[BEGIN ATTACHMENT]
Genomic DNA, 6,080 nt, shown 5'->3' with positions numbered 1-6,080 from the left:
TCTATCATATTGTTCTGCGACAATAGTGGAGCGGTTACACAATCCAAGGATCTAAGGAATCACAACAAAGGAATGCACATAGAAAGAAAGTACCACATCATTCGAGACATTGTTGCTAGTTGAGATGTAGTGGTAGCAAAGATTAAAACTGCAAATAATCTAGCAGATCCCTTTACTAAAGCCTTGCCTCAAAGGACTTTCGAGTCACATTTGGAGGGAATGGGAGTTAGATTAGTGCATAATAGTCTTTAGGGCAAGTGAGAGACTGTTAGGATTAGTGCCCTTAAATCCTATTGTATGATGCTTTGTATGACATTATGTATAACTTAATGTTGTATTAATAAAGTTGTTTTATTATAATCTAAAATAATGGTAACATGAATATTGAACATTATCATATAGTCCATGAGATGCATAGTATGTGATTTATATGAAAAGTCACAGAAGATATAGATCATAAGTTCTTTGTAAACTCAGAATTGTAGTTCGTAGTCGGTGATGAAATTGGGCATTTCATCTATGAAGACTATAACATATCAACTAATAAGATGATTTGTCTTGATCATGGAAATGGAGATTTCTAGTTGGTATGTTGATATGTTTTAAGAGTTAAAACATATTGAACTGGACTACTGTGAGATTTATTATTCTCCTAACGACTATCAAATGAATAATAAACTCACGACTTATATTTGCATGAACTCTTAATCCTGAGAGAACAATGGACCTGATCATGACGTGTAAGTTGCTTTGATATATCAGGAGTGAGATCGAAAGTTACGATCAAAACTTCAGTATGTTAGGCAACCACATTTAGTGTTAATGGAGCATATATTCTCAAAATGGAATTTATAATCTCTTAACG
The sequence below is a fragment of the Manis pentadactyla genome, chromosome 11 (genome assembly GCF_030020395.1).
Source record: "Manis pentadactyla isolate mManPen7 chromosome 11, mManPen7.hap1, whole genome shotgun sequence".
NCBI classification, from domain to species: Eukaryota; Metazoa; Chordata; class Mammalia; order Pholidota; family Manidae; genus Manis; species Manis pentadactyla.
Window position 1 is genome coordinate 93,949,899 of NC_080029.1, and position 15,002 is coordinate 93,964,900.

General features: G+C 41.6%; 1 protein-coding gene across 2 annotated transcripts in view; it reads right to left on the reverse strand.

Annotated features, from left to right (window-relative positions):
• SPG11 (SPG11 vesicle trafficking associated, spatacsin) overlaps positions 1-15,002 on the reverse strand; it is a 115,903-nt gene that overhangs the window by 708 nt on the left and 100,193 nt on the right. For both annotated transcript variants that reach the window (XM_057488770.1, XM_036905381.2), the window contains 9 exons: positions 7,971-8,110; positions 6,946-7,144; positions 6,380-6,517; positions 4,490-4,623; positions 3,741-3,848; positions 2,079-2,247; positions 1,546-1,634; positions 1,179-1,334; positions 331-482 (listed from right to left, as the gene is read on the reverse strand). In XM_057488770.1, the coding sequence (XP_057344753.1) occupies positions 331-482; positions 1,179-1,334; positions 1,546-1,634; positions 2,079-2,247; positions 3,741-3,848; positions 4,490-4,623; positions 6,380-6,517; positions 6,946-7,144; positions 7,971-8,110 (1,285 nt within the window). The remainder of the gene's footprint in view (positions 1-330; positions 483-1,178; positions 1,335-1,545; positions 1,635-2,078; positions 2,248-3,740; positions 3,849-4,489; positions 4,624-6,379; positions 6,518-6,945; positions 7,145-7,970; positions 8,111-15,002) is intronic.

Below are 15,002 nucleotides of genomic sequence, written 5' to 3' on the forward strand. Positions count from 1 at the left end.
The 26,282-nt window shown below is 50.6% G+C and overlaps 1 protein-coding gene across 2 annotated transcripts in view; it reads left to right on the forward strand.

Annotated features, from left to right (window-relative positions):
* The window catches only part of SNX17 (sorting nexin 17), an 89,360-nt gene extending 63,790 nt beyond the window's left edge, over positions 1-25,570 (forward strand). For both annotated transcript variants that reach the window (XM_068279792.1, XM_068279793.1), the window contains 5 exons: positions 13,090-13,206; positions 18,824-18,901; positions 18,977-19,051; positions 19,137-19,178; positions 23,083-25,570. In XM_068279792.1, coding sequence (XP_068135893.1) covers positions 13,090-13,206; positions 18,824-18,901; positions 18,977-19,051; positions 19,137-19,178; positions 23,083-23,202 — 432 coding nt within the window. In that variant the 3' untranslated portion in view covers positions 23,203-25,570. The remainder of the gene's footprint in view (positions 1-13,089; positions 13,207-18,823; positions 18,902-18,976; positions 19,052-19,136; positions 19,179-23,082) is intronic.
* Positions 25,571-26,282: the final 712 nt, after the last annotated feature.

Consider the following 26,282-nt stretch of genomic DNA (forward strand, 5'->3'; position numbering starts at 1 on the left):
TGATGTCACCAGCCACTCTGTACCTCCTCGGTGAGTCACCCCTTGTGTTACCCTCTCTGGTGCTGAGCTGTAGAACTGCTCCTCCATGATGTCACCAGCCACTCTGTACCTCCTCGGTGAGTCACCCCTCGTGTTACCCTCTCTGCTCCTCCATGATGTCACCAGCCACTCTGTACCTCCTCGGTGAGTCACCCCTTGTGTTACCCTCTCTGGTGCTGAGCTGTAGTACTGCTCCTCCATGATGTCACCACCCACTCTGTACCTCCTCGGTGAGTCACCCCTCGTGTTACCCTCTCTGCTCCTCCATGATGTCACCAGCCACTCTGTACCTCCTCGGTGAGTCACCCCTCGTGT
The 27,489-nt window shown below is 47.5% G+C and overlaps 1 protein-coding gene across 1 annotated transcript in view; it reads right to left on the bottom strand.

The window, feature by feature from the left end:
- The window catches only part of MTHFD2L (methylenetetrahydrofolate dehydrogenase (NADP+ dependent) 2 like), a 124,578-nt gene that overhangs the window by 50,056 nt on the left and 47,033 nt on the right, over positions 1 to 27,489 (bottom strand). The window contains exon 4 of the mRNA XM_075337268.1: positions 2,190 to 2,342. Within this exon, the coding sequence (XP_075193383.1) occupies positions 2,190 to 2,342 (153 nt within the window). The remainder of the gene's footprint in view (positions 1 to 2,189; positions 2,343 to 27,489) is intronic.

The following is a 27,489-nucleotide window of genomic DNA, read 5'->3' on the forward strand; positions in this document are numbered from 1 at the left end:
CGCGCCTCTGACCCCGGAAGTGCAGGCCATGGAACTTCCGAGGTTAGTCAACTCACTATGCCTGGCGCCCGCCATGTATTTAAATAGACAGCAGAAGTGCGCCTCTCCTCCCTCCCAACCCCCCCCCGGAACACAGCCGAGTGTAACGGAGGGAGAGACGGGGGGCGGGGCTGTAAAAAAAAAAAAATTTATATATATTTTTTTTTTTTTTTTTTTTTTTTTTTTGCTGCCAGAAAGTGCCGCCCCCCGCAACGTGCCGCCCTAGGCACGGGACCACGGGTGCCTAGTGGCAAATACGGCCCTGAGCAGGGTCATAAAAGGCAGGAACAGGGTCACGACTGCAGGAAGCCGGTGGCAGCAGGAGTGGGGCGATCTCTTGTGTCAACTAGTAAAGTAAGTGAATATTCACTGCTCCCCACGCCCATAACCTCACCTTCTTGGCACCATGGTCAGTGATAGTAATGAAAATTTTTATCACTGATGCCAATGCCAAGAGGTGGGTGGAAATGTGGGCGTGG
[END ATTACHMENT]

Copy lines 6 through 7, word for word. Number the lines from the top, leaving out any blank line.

Window position 1 is genome coordinate 93,949,899 of NC_080029.1, and position 15,002 is coordinate 93,964,900.

General features: G+C 41.6%; 1 protein-coding gene across 2 annotated transcripts in view; it reads right to left on the reverse strand.